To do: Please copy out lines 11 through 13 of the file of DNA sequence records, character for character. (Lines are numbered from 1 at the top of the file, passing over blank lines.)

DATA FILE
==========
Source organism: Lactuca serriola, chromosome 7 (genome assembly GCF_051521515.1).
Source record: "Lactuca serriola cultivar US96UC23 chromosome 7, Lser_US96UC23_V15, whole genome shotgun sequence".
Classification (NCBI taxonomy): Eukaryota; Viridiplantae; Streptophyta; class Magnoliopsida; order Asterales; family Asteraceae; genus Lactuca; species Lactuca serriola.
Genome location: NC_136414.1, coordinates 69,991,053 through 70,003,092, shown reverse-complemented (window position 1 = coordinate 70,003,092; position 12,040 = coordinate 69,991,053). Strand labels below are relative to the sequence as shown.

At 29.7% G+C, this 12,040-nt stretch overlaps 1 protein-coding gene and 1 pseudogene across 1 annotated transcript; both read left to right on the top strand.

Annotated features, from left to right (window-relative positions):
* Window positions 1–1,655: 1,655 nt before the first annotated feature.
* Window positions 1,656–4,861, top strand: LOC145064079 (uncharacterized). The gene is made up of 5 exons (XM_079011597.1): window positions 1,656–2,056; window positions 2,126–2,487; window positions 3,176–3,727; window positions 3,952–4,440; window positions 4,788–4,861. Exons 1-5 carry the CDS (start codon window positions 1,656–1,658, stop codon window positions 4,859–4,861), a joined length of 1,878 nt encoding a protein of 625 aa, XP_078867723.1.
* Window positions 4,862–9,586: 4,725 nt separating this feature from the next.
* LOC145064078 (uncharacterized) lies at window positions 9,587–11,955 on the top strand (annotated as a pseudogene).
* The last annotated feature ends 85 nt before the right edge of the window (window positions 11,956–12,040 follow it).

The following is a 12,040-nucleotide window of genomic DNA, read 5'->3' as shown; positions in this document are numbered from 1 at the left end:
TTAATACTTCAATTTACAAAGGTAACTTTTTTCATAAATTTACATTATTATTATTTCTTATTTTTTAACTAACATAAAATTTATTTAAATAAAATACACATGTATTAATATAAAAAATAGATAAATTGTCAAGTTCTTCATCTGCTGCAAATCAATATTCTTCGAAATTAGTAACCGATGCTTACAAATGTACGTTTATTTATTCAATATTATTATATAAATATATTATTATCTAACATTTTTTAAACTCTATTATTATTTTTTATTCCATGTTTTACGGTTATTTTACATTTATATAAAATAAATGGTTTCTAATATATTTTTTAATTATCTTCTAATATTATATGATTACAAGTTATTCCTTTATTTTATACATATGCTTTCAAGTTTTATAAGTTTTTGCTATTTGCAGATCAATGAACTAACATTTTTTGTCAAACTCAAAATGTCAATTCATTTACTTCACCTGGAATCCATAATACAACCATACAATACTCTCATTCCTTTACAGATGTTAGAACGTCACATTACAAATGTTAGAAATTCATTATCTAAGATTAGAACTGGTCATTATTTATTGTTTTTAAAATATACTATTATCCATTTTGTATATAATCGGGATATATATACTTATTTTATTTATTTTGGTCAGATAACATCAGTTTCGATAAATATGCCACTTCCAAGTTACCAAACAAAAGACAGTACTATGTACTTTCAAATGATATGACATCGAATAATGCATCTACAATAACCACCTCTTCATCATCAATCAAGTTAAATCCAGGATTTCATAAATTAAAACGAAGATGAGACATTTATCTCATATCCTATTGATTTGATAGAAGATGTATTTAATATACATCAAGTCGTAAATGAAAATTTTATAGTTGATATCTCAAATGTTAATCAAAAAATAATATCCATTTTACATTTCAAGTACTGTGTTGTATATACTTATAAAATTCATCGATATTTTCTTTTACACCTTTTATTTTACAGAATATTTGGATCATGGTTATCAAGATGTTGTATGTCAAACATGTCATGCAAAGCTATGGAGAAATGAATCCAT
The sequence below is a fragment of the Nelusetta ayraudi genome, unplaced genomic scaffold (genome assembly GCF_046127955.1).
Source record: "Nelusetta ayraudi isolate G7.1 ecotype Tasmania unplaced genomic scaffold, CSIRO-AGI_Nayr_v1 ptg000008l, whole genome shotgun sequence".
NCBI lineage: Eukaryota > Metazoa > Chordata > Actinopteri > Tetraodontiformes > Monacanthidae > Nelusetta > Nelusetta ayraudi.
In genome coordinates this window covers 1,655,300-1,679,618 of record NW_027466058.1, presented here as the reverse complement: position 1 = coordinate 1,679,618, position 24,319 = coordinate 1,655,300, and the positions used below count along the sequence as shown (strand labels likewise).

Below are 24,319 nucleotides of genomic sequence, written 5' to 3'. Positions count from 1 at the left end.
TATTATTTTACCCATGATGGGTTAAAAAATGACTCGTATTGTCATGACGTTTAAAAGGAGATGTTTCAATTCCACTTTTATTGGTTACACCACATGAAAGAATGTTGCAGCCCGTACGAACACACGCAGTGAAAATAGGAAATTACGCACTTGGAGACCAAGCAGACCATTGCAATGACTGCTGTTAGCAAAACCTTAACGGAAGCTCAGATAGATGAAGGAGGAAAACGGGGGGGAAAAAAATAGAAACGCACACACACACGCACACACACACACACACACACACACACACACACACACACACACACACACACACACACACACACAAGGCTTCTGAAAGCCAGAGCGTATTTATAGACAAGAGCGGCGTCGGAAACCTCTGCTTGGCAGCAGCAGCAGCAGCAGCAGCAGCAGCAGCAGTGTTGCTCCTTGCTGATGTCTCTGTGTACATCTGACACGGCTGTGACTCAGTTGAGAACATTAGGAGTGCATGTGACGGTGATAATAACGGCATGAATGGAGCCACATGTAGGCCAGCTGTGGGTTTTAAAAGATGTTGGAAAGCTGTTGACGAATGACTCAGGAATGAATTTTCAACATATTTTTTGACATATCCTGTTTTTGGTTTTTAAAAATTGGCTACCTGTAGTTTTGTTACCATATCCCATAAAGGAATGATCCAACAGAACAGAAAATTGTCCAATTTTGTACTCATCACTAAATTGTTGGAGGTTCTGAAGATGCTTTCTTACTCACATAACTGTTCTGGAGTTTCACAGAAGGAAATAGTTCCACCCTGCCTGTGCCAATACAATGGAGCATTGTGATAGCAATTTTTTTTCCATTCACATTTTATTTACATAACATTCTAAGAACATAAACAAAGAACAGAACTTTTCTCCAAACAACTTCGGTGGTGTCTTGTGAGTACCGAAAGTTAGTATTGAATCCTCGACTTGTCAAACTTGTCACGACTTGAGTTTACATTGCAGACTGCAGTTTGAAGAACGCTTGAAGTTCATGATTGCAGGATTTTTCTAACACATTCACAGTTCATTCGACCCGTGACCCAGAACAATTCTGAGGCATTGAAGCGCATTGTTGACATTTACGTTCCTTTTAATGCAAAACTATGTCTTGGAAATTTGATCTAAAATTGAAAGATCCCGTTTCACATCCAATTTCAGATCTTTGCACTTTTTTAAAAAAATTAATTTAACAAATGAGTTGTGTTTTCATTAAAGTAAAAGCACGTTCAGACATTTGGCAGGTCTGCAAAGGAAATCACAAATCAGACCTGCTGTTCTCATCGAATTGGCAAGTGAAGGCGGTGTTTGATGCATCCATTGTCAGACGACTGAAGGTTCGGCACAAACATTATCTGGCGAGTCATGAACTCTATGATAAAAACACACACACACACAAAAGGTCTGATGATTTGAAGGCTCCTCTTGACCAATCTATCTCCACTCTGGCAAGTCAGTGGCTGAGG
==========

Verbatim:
* The last annotated feature ends 85 nt before the right edge of the window (window positions 11,956–12,040 follow it).

The following is a 12,040-nucleotide window of genomic DNA, read 5'->3' as shown; positions in this document are numbered from 1 at the left end:
TTAATACTTCAATTTACAAAGGTAACTTTTTTCATAAATTTACATTATTATTATTTCTTATTTTTTAACTAACATAAAATTTATTTAAATAAAATACACATGTATTAATATAAAAAATAGATAAATTGTCAAGTTCTTCATCTGCTGCAAATCAATATTCTTCGAAATTAGTAACCGATGCTTACAAATGTACGTTTATTTATTCAATATTATTATATAAATATATTATTATCTAACATTTTTTAAACTCTATTATTATTTTTTATTCCATGTTTTACGGTTATTTTACATTTATATAAAATAAATGGTTTCTAATATATTTTTTAATTATCTTCTAATATTATATGATTACAAGTTATTCCTTTATTTTATACATATGCTTTCAAGTTTTATAAGTTTTTGCTATTTGCAGATCAATGAACTAACATTTTTTGTCAAACTCAAAATGTCAATTCATTTACTTCACCTGGAATCCATAATACAACCATACAATACTCTCATTCCTTTACAGATGTTAGAACGTCACATTACAAATGTTAGAAATTCATTATCTAAGATTAGAACTGGTCATTATTTATTGTTTTTAAAATATACTATTATCCATTTTGTATATAATCGGGATATATATACTTATTTTATTTATTTTGGTCAGATAACATCAGTTTCGATAAATATGCCACTTCCAAGTTACCAAACAAAAGACAGTACTATGTACTTTCAAATGATATGACATCGAATAATGCATCTACAATAACCACCTCTTCATCATCAATCAAGTTAAATCCAGGATTTCATAAATTAAAACGAAGATGAGACATTTATCTCATATCCTATTGATTTGATAGAAGATGTATTTAATATACATCAAGTCGTAAATGAAAATTTTATAGTTGATATCTCAAATGTTAATCAAAAAATAATATCCATTTTACATTTCAAGTACTGTGTTGTATATACTTATAAAATTCATCGATATTTTCTTTTACACCTTTTATTTTACAGAATATTTGGATCATGGTTATCAAGATGTTGTATGTCAAACATGTCATGCAAAGCTATGGAGAAATGAATCCAT